Homeward Bound Departure Day Is Here!
We’ll say good-bye to Ushuaia later today, as we depart for the Antarctic Peninsula and 20 days of adventure and learning. The excitement level is through the roof after last night’s departure dinner. For me, meeting the women of Homeward Bound this week has been the culmination of 18 months of conference calls, Skype sessions, homework assignments, diagnostic testing, emails, Slack notifications, Facebook posts, presentations, and a whole lot of fundraising.
Last night we met the faculty, including Fabian, who I’ve known only through video conferences and phone calls all these months! Her inspiration to develop this exciting leadership and strategic initiative has been really amazing to me! All of the HB women got their expedition jackets, on loan to us from a generous donation from the clothing company Kathmandu. Stocking hats, backpacks, waterbottles… all such fabulous donations to our group. Sam, one of the participants, also made a small metal charm in the shape of Antarctica and had an OX (part of our branding) engraved on each charm. Support comes in many ways, and so many bits and pieces of this expedition would not be possible without the support of so many.
Personally, I thought a lot about how many people…friends and family members and even people I didn’t know, have supported me in fundraising and with many aspects of this program. THANK YOU, THANK YOU! I am so every grateful for this support. My husband, Chris, has been my biggest supporter… always encouraging me to follow my dreams, keep learning, and to go out and make a difference.
Our ship, named the Ushuaia after the town/port, is now in the harbor waiting for us! Built in 1970 at the American Shipbuilding Yard in Toledo, Ohio the Ushuaia is a former National Oceanic and Atmospheric Administration (NOAA) research vessel, now owned by the tourist company Antarpply.
The ship is 278.3 feet long and 15.41 feet wide. The maximum speed is 14 knots, but cruising speed is about 12 knots. The knot (abbreviated kn) is a unit of speed equal to one nautical mile (about 1.852 km) per hour, which is approximately 1.151 miles per hour.
(Photo courtesy of Antarpply’s website)
There are three decks that Homeward Bound will be using, two of which are cabins we will bunk in, and the main deck which has the dining room, galley (kitchen) observation lounge/lecture room/bar/and library. There is also a panorama deck in the front of the Ushuaia. The ship can have 88 passengers, and the crew and staff number 38. There are 7 zodiacs, and we’ll be using those for field trips. Stay tuned for photographs of the various decks of the ship, our cabins, and life on board.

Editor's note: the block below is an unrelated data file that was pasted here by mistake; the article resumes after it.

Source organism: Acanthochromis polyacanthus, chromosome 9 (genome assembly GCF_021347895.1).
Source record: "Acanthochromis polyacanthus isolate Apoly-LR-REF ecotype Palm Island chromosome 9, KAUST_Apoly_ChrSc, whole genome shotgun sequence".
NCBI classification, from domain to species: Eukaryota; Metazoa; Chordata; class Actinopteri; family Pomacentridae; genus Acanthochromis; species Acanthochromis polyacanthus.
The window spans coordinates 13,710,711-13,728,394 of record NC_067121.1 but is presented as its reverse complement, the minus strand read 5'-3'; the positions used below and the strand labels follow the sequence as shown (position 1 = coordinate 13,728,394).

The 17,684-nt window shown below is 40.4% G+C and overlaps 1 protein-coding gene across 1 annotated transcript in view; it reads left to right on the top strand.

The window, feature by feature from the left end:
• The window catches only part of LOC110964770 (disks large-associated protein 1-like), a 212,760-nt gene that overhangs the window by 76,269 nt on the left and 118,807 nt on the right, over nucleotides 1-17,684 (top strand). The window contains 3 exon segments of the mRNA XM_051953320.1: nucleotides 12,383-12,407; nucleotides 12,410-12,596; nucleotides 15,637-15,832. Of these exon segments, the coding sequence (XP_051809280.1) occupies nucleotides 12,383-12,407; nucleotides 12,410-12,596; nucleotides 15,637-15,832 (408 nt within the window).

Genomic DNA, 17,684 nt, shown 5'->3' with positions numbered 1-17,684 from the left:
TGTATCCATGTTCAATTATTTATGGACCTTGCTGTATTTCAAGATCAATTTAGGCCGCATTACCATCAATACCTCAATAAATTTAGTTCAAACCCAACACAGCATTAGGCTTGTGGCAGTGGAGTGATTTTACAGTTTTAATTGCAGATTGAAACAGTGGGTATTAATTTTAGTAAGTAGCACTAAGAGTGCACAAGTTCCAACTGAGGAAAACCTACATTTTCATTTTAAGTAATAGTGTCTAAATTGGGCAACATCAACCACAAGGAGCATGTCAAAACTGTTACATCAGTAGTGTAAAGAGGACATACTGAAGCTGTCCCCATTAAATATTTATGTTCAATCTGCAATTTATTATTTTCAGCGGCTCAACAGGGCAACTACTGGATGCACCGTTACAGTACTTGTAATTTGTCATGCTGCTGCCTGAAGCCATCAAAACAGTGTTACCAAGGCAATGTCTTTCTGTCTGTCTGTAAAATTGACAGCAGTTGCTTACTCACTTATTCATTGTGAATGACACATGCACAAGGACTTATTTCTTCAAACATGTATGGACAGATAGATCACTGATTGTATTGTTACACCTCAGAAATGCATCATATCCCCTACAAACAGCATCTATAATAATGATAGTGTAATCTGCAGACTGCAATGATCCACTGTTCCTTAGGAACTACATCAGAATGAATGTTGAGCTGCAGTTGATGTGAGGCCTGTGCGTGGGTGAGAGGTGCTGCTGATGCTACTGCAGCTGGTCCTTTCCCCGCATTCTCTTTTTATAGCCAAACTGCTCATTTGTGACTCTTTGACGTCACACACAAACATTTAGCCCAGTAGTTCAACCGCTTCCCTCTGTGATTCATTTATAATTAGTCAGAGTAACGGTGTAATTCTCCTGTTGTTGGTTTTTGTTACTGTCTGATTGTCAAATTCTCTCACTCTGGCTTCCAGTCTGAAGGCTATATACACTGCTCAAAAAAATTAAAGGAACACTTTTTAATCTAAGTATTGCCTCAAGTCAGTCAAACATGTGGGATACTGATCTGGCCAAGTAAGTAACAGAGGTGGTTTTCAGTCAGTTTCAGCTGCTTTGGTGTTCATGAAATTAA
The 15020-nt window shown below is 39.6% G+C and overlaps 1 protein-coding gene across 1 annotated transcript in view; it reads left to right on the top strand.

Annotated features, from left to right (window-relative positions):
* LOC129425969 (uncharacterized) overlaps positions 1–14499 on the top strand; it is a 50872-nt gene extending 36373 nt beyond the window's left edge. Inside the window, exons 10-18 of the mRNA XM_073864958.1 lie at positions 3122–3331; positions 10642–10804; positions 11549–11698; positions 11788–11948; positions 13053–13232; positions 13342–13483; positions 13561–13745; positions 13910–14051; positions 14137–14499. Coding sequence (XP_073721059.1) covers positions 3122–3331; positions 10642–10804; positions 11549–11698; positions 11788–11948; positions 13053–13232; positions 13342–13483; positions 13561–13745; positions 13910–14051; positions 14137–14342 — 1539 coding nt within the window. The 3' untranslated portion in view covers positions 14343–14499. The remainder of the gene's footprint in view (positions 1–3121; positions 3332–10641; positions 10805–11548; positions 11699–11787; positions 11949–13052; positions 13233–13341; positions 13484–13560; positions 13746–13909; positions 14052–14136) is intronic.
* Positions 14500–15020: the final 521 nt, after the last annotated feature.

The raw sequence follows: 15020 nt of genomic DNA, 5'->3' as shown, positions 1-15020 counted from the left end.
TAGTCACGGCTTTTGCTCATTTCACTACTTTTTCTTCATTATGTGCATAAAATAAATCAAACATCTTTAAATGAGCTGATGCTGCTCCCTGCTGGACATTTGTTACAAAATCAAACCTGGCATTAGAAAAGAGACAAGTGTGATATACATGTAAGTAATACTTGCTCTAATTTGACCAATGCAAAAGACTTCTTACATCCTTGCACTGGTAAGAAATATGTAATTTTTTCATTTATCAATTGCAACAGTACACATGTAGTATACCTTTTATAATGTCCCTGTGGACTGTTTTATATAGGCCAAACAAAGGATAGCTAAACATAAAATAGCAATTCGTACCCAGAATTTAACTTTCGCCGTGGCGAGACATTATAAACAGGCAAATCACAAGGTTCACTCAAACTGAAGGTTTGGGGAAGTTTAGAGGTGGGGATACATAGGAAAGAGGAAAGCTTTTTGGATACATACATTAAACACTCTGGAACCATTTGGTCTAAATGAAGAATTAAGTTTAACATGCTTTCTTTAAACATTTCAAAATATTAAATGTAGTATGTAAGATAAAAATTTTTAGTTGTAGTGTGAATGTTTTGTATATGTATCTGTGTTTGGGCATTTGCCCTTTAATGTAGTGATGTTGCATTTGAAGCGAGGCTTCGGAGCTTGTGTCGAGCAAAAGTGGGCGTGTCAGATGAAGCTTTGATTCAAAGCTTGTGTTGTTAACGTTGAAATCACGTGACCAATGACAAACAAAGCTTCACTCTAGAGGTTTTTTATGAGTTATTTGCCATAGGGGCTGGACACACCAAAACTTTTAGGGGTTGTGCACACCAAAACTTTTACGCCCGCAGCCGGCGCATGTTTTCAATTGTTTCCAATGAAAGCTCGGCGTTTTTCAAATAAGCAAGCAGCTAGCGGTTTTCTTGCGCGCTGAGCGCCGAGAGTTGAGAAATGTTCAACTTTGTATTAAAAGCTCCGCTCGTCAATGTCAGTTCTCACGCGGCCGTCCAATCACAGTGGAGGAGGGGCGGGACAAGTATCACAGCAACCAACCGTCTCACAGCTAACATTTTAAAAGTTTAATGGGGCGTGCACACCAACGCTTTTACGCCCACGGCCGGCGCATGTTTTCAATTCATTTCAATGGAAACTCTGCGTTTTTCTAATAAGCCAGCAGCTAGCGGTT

We will be making our way today through the Beagle Channel, named after the ship HMS Beagle. The HMS Beagle surveyed the coasts of the southern part of South America from 1826-1830. Charles Darwin sailed on the Beagle in 1833 and noted the beautiful blue color of the glaciers in this area. The Beagle Channel, the Straits of Magellan to the north, and the Drake Passage to the south are the three navigable passages around the southern-most tip of South America between the Atlantic and Pacific Oceans. Most commercial ships use the Drake Passage, open-ocean. We will also be going through the Drake Passage, and it is this part of the journey that worries me the most! Many, many times people are quite seasick when their ships pass through the Drake Passage. I have many remedies with me, and I’m hoping that one or all of them work! I’ll be sure to take plenty of photos to let you see whether we have a wild ride or Drake Lake (calm seas) along the way. And remember, we have to come BACK through the Drake Passage on our return to Ushuaia 20 days from now. Yikes!
Our destinations include islands, scientific research stations, and the land of the Antarctic Peninsula. I’ve circled what will be our general location, but I’ll provide plenty of information as we reach each specific location/stop along the way.
Map from: https://images.search.yahoo.com
The Antarctic Peninsula is the northernmost part of Antarctica and lies about 620 miles away from Tierra del Fuego (Spanish for “land of fire”), the southernmost tip of South America, across the Drake Passage. It’s the biggest peninsula of the continent, extending about 800 miles. The Peninsula is covered by a grounded ice sheet, and beneath that ice is a string of bedrock islands. The islands are separated by deep channels. Many scientific research stations are located on the Antarctic Peninsula, due in part to the milder climate compared with other parts of the continent. Argentina currently has the most bases and personnel in this region. In addition, most tourist ships depart for the Antarctic Peninsula from the port city of Ushuaia…where we are also departing from today.
I will not be able to post any blogs while we are on the expedition, due to bandwidth limitations on the ship, but rest assured, I will be blogging every day. I’ll post all of them at once, when we return to Ushuaia on the 21st of December. For now, check the Homeward Bound Community Facebook page at: https://www.facebook.com/homewardboundprojects/ because I do believe we will be able to send short updates. I might be able to post quick bits of text on my own Facebook page, I’m just not sure yet. I will have plenty of photographs, tales of adventure, and lots of information for you in my blogs! Bon Voyage! Stay tuned!